Don't stop using encryption services.
This week, WikiLeaks released “Vault 7″—a roughly 8,000-page document purporting to detail surveillance tools and tactics of the CIA. The leak appears to outline a wide variety of vulnerabilities in smartphones and other devices the CIA uses to intercept communications and eavesdrop on its targets. Here’s what the average smartphone user needs to know.
You shouldn’t stop using encryption services
The leaked documents suggested the CIA can bypass the security measures of encrypted messaging apps such as WhatsApp—but that doesn’t mean you should stop using them. This point has gotten a bit confused in the aftermath of the leaks. WikiLeaks itself tweeted the leak “confirms CIA can effectively bypass Signal + Telegram + WhatsApp + Confide encryption.”
This language about encrypted messaging apps was picked up in other places, including The New York Times, which wrote the vulnerabilities detailed in the leaks allow CIA officers “to bypass the encryption on popular services such as Signal, WhatsApp and Telegram.”
But as other outlets quickly pointed out, that message is very misleading for the typical smartphone user. The leaked documents don’t in any way indicate the CIA has identified vulnerabilities in any of these apps. Rather, the CIA has identified vulnerabilities in the smartphone technology these apps run on, not the apps themselves.
This distinction matters. To misreport the leaks means people might come away thinking they shouldn’t bother using encryption services—and it also wrongly puts the responsibility for addressing these vulnerabilities on the app companies, rather than the phone developers.
That said, it’s always good to be reminded encryption is not, by any means, a panacea when it comes to online security. Any encryption service you use almost certainly provides you with access to the decrypted contents of messages you send and receive. If you and your friends can view those messages on your phones, then you should take for granted that someone else can, too, so long as they have access to your device.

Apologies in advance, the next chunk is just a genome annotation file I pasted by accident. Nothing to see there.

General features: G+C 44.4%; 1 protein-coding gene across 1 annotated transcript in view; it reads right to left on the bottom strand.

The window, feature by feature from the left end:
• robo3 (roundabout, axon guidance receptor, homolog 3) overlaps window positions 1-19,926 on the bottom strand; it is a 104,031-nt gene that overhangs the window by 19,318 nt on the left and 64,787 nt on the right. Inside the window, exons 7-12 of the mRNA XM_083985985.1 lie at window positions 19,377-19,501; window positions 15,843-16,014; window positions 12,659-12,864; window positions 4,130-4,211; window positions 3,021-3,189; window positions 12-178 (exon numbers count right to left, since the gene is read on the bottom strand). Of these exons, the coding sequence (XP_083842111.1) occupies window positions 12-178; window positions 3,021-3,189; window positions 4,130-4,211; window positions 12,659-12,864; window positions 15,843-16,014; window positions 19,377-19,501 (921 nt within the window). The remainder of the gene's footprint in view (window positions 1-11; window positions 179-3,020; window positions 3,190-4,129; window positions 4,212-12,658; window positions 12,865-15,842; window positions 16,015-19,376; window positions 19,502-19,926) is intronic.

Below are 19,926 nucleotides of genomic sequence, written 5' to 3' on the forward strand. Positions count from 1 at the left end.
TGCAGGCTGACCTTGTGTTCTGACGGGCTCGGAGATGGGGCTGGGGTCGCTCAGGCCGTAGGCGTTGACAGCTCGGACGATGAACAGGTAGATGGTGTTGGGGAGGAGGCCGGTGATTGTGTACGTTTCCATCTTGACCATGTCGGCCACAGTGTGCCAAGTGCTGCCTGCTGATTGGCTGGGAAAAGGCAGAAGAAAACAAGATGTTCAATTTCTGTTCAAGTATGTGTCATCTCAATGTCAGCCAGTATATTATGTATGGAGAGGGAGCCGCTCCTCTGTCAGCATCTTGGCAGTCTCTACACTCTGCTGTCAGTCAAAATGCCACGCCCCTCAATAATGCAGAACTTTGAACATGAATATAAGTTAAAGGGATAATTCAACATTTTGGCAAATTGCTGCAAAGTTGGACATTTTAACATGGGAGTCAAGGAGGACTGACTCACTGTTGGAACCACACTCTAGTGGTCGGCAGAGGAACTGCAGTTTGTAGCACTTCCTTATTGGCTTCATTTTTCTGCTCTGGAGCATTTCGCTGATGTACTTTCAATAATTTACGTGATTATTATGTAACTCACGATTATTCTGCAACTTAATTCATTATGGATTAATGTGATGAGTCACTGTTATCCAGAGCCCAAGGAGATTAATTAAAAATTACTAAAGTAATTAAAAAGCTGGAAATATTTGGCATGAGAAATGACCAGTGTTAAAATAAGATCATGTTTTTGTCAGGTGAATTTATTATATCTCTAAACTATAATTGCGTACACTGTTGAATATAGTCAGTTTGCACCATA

But that doesn’t mean encryption is useless. On the contrary, encryption services force people who want to spy on your communications to compromise devices rather than just intercepting online traffic. Adding that extra hurdle is worthwhile, even if it won’t deter the most determined and well-resourced spies (for instance, the CIA).
Smart devices can easily be used to spy on you
The other important lesson from the Vault 7 leaks is we should all be wary of how easily our internet-connected “smart” devices can be used to spy on us. The documents include details about exploits used to target Samsung smart TVs and turn them into listening devices, even when they seem to be turned off. Internet-enabled electronics, especially smartphones and personal computers, are inevitably going to be present in just about every home these days—but intelligence agencies’ abilities to turn these devices into remote eavesdropping tools should make people think seriously before adding new ones.
Is the value you get from having smart televisions, speakers, or security cameras worth the worry about how these devices may be compromised and used against you? (Even if you’re not worried about the CIA coming after you, it should go without saying anything they can do can be done just as easily by any number of others—inside and outside the government.)
You’re probably not going to let your household fall off the grid entirely. But even if all you do is restrict yourself to laptops and smartphones as the only connected devices in your home, you’ll still raise the bar for your personal security. Those devices are often designed by tech companies with deep expertise in computer security, as opposed to other devices manufactured by companies that are relatively new to the security challenges their smart products may present.
So here’s the upshot from the CIA leaks: Keep using WhatsApp and Signal, ditch the smart TV, and remember no matter how hard you try, you probably can’t protect yourself fully against the formidable surveillance powers of the U.S. intelligence community.